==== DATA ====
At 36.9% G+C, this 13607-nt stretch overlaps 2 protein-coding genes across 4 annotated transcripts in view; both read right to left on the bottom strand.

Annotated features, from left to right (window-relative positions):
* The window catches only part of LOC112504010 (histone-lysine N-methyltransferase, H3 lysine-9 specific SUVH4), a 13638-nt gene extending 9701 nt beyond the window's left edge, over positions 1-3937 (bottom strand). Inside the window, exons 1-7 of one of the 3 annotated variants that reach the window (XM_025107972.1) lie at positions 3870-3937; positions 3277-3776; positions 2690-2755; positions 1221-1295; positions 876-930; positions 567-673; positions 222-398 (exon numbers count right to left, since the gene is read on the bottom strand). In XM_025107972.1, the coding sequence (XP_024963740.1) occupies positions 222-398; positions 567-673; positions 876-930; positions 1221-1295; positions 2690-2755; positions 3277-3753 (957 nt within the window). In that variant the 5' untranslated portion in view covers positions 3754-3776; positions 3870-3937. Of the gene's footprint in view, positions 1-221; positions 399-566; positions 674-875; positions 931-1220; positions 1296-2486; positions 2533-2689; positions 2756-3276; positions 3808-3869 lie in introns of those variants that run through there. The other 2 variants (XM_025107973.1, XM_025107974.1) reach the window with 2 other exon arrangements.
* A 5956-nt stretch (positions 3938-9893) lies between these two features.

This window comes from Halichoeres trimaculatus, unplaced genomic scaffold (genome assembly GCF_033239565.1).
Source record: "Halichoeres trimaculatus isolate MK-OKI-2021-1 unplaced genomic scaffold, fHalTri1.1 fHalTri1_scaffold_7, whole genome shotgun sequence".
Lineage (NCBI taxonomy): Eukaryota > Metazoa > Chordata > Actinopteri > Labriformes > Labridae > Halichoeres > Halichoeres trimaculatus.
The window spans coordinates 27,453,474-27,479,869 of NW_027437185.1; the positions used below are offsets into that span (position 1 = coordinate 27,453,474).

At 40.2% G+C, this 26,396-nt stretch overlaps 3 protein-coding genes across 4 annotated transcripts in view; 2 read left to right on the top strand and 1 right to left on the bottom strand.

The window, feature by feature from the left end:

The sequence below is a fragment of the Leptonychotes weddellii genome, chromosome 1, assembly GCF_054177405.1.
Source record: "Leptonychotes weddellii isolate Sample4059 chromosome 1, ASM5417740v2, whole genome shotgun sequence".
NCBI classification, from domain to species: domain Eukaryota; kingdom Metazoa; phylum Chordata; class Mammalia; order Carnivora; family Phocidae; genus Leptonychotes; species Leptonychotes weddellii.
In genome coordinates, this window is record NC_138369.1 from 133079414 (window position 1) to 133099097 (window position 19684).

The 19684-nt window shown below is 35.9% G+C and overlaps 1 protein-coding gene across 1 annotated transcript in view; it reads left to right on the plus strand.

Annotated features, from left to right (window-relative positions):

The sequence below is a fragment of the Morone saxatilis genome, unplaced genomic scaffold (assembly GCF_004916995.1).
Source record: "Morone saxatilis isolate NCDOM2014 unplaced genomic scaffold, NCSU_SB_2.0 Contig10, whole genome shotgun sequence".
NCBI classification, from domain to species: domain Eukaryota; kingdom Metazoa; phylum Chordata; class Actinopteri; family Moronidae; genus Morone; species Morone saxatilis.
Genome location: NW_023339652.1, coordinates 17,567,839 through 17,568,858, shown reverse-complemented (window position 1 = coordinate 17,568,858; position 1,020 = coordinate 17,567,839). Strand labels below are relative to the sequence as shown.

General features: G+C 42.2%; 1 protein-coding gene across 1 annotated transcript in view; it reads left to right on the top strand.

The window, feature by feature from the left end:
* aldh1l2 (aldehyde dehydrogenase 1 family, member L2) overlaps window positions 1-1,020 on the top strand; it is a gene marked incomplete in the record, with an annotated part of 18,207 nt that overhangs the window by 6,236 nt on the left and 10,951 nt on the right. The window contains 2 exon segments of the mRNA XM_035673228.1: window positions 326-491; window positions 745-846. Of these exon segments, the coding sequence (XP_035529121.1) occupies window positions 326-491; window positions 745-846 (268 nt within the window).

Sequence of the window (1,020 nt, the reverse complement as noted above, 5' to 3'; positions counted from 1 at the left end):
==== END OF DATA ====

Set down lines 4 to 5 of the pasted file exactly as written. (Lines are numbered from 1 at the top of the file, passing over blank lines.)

* A 5956-nt stretch (positions 3938-9893) lies between these two features.

This window comes from Halichoeres trimaculatus, unplaced genomic scaffold (genome assembly GCF_033239565.1).